First ICCD image of plasmoid at FF-1


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Posted by Rezwan on Jul 29, 2010 at 08:17 AM
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On June 30, LPP got their first ICCD camera image of a newly-born plasmoid.

Figure 1.  Image of plasmoid and plasma sheath

Per Eric Lerner,

Fred Van Roessel, our part-time engineer, was able to set up optics to correctly focus the ICCD and shielding so that it would be adequately protected against FF-1’s powerful radio noise. 

Since our continuing switch problems made it difficult to predict exactly when the plasmoid would form in a particular shot, we knew we would have to wait for a few shots to see one. 

But on our first day of full functioning with the ICCD, we got our first picture of a plasmoid on shot 14.  (This was a relatively small shot with a late pinch due to too much fill gas, or too little current for the gas. The current was 600 kA with 20 torr fill.)  The image , Figure 1, slightly contrast-enhanced, is taken directly side-on, perpendicular to the axis of the device through the quartz view window. 

The dark rectangular shadows at the top are two of the 3/8-inch cathode rods.  The bright line across the image, separating the light from the dark areas, is the plasma sheath.

The plasmoid, the bright spot, can be seen at the tip of the twisted and kinking pinch column.  The image gives evidence of the kinking which we and others feel leads to the plasmoid formation.  It also gives a maximum radius for the plasmoid of about 700 microns.  The plasmoid itself is smaller, and is buried within the bright spot. 

Unfortunately we are still learning to use the software, and some data within the spot was lost when the image was saved.  In addition, the ICCD observes the plasmoid in UV light, so may not be able to see all the way into the densest parts.  We are working to get better images in the future.  We intend to tilt the camera a bit so that we are viewing the pinch area at a slight angle, which will better enable us to see the filamentary structure in the sheath.

For visual reference, the dark rectangles are the electrodes and the light area is the sheathe of plasma and filaments.  Compare that with the artists (Torulf’s) rendition of the electrodes and filaments:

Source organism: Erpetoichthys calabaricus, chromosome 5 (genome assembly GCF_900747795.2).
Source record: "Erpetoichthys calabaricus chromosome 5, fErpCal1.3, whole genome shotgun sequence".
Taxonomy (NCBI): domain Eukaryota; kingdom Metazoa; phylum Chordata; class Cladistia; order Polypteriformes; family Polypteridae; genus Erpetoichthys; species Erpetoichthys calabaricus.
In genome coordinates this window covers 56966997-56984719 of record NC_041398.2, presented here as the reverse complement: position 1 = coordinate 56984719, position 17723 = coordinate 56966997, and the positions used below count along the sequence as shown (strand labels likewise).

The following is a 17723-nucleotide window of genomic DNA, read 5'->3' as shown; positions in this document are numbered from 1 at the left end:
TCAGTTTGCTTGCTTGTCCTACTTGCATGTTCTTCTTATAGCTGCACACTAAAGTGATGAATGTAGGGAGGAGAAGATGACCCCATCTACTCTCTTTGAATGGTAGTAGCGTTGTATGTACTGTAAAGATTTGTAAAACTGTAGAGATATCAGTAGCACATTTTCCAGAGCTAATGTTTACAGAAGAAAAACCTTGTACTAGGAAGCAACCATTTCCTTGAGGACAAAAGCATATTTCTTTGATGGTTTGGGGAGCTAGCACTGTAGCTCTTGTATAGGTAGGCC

And actual electrodes with a digital camera: 


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What is the sheath attached to in the photo, if the dark rectangles are the electrodes?


Fantastic!


willit's avatar

looks like an ultrasound of a plasmoid in fetal position.  boy or girl?  can’t wait untill it grows up.


Wonderful perspective, willit!

And it’s wonderful to be witnesses to this history.

Thanks Mr. Van Roessel, EJL, and all the LPPX Group!

-John Malone


Rezwan's avatar

That’s great Willit!  It’s a plasmoid : )

Yes, Tulse, the dark rectangles are electrodes.  I had hoped the follow-up pictures would make it clear.  In Torulf’s image you get the idea - the blue umbrella coming off the electrodes are the plasma sheathe.  One day a fine animator will superimpose these images and it will all make sense.

Oh, wait.  Your Q is what is the sheathe attached to.  I think the animation makes it clear - the filaments of plasma jump across the electrodes and connect to each other and it gets that jellyfish form.  The sheathe and filaments are all spilling off, like water from a fountain that has magnetic attraction.


Rezwan's avatar

One day, far in phase 2, when they have the thing pulsing, it will be more like an ultrasound, with the “heartbeat”.


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